Gradually, as we get older and smarter, they start to give us more choices.  We can decide what we want to eat (up to a point).  We start to pick out our own clothes.  And we get more freedom.  Anyone who ever had a teenager in their family knows that we all reach a point where we reject what we think of as control and start bending the rules to see how much we can get away with.  Hopefully, as parents, we’ve helped form the kid’s conscience so they know right from wrong.


When my kids were little I told them not to play with matches.  It wasn’t me (a large person) trying to control them (small people), it was me trying to save their lives.  They’re all grown ups now, they’ve not set themselves on fire (that I know of), and I don’t think any of them play with matches.  Clearly the result of my superior parenting skills.


It’s the same with the Church.  She teaches us right from wrong.  She helps us form our conscience.  But, it’s up to us to decide what we’re going to believe, what we’re going to do.  We can choose to be obedient, as Abraham was obedient; as the Apostles were obedient.  Or, we can be disobedient like Adam and Eve and get thrown out of the Garden.  It’s up to us.

Transfiguration of the Lord

“This is my beloved Son, with whom I am well pleased; Listen to Him!”

Today we celebrate the Transfiguration of the Lord.  Jesus goes to the top of the mountain with Peter, John, and James.  They, and we, get a small glimpse of what God has in store for His Son, and for us.  His garments become white as the sun and Moses and Elijah appear with Him.

The three Apostles have fallen asleep.  I guess the climb was too much for them.  These guys do have a bad habit of dozing off at crucial times.  Remember the Garden of Gesthemani?  Fortunately, they wake up in time to see what’s going on.

Of course Peter, in his enthusiasm wants to build tents so the people can come and see Jesus and the other two.  But the sky suddenly gets dark and God’s voice booms out from the clouds:  “This is my beloved Son.  Listen to Him.” The Apostles fell silent and didn’t tell anyone at the time what they had seen.

Of course, what they had seen was very important.  It was a rare look into the future.  Jesus was transfigured, just as He was and you and I will be when we enter into God’s kingdom.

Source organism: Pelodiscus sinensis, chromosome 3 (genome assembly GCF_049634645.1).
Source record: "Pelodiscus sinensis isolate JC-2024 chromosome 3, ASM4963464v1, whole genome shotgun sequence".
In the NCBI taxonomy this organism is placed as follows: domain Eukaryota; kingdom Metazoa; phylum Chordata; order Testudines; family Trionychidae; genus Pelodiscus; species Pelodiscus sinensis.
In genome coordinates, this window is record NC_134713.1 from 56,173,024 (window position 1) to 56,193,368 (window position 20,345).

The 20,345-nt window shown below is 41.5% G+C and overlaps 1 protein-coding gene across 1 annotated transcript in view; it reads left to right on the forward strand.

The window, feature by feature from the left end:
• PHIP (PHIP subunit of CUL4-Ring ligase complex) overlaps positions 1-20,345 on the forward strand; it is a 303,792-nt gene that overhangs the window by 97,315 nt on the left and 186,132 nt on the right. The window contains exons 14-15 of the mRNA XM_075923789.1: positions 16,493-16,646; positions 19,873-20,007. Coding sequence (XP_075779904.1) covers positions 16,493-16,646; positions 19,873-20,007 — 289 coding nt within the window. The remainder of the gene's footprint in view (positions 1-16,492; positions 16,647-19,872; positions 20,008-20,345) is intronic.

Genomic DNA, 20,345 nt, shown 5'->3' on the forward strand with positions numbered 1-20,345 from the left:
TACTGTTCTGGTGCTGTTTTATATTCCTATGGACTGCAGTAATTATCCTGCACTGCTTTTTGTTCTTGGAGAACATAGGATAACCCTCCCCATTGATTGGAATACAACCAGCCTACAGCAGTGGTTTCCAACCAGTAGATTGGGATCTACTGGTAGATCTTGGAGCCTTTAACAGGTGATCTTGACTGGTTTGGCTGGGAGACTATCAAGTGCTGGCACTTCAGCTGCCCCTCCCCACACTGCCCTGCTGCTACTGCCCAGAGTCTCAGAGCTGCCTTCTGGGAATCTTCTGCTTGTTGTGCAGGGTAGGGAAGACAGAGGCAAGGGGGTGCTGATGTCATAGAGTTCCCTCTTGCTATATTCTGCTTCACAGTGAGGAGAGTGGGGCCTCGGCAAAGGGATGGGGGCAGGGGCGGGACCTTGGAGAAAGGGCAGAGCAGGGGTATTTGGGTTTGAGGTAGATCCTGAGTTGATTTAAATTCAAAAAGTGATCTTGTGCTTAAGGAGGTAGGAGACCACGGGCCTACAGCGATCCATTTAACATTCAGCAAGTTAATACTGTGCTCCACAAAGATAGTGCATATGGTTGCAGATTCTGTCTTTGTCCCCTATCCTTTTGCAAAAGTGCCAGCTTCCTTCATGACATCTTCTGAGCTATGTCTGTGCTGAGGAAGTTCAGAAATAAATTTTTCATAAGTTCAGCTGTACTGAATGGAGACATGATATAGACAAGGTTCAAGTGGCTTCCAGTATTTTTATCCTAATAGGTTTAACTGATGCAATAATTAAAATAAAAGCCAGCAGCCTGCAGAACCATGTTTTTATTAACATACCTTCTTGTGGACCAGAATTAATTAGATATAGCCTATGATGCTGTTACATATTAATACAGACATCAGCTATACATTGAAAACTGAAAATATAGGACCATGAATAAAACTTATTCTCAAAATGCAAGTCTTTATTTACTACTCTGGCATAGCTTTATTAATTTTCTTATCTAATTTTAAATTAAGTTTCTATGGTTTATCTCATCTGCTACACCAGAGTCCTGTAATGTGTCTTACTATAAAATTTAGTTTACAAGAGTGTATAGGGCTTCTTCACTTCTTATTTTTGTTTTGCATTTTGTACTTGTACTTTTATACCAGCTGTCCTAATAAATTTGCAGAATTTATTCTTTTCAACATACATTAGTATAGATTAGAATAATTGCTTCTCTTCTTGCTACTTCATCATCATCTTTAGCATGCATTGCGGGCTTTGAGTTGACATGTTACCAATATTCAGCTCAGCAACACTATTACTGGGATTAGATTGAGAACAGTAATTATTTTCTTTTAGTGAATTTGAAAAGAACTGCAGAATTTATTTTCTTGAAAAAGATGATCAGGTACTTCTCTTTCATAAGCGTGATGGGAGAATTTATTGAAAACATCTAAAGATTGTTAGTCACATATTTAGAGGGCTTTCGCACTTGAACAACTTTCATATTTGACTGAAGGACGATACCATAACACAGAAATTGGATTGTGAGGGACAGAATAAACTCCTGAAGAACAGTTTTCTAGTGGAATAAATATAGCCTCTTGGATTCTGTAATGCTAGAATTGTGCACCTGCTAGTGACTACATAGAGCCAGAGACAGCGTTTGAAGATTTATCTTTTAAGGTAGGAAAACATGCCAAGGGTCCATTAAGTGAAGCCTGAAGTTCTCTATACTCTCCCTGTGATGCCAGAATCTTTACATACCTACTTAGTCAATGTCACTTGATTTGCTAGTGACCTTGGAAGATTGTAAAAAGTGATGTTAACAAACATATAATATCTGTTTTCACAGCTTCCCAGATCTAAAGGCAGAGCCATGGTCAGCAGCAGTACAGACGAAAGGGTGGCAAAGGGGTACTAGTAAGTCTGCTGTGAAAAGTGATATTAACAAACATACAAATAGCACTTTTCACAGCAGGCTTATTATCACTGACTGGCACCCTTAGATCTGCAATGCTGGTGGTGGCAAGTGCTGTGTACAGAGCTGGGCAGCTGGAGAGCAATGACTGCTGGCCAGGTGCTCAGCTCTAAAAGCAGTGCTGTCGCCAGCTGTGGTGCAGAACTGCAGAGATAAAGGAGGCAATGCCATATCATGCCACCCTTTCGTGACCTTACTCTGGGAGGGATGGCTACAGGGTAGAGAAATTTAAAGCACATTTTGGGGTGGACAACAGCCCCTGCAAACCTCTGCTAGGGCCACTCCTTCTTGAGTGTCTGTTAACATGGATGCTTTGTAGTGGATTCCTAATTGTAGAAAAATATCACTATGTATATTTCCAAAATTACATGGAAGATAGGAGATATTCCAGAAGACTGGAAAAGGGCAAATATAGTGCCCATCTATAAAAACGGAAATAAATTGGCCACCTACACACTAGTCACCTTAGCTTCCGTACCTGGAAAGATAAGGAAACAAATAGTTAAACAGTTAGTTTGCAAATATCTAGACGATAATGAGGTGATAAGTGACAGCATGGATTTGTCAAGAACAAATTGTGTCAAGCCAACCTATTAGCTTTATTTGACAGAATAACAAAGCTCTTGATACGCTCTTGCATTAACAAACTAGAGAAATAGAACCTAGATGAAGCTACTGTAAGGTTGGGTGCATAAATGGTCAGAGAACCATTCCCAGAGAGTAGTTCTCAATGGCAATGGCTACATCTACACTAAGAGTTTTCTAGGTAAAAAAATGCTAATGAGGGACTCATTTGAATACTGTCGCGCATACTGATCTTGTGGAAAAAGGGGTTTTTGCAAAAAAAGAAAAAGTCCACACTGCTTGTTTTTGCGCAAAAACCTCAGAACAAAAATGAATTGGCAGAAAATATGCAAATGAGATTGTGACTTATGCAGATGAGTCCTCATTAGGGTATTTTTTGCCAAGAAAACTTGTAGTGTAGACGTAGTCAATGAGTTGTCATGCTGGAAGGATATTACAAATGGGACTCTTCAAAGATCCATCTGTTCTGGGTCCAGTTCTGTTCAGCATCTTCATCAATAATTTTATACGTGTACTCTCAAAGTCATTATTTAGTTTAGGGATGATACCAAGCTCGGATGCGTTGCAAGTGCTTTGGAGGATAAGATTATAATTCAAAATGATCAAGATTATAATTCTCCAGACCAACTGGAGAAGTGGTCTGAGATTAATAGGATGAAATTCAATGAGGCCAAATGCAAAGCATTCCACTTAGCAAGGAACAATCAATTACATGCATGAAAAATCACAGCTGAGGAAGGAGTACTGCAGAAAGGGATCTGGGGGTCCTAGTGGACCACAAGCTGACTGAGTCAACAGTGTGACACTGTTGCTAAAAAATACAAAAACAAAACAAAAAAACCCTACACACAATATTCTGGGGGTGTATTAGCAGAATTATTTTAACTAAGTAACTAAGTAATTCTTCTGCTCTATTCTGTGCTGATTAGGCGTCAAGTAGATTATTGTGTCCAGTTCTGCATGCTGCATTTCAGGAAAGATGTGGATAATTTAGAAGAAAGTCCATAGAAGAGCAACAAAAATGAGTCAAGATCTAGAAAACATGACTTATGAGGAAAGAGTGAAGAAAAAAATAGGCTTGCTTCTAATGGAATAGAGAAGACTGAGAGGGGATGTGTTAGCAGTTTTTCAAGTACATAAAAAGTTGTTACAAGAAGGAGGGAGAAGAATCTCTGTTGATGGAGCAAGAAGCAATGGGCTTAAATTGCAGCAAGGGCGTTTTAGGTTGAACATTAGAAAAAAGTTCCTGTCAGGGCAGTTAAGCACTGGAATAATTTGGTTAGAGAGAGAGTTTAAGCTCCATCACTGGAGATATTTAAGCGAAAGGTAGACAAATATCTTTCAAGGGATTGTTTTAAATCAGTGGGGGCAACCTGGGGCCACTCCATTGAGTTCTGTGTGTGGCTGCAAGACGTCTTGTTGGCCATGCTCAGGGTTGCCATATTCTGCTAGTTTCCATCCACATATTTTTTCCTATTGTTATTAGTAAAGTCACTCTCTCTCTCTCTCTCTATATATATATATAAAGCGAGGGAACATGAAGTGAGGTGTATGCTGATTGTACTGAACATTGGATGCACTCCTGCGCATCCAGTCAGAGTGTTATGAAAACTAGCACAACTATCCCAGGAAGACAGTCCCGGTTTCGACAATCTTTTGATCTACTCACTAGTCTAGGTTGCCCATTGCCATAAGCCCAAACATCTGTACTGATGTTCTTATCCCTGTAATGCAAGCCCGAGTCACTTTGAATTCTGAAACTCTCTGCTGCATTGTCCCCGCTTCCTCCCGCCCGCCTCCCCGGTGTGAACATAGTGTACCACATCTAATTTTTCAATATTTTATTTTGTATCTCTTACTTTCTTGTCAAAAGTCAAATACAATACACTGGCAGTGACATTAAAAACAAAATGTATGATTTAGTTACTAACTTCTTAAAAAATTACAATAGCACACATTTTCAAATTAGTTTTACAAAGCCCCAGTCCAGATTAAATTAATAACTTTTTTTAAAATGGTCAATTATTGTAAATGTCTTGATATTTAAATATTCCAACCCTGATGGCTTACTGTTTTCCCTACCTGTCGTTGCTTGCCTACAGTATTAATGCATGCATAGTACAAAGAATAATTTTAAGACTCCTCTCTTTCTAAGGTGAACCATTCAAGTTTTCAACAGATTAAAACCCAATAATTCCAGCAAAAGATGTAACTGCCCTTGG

What they hear was even more important.  It’s the second time God has spoken directly to human beings about His Son.  The first time was at the River Jordan as He was baptized by John.  He IS my Son.  Listen to Him.

The message is no less important today than it was way back then.  That’s why we have an annual feast to remind us.  When He says “Listen to Him” He doesn’t mean sometimes.  He doesn’t mean when it’s convenient or when it won’t separate us from our friends.  He means always.  Every day.  In every circumstance.  His words are truth.  Anyone who speaks against His words is a liar.  That’s it.  End of story.

I don’t think they do so much anymore, but for a while it was a fad for kids to wear bracelets and T-shirts that said WWJD?, What would Jesus do?   But that’s not really the point.  Jesus walked on the water to get to his friends in the boat.  We can’t do that.

A better slogan might be WDJS?  What did Jesus say?  There’s no situation we can run into where the answer doesn’t lie in Jesus’ words.

“This is my beloved Son.  Listen to Him.”

2nd Sunday of Lent

Listen to Him!

If you’ve been watching television for the last two weeks the scene in today’s Gospel seems a little familiar, doesn’t it?  Three men standing side-by-side on top of a mountain.  But, in this case, they haven’t come there to receive gold, silver, and bronze medals.  Moses and Elijah have come to meet Jesus, as Peter, John, and James look on; the famous story of the transfiguration.

Actually, the Winter Olympics analogy is pretty weak, even for me.  Jesus lived in the desert.  I don’t think He was into winter sports.  He could have lived anywhere He wanted to and you notice He didn’t choose Minneapolis of Toronto.  Good for Him!

As usual, Peter, my favorite saint, gets it all wrong.  He wants to build tents for Jesus, Moses, and Elijah.  Maybe he wants to sell tickets so people can come and see them.  Of course, the point isn’t for anyone else to see the three together.  It’s specifically for the three Apostles.  A cloud passes over them and the voice of God booms out, “This is my beloved Son, listen to him.” Kind of like the day that Jesus was baptized.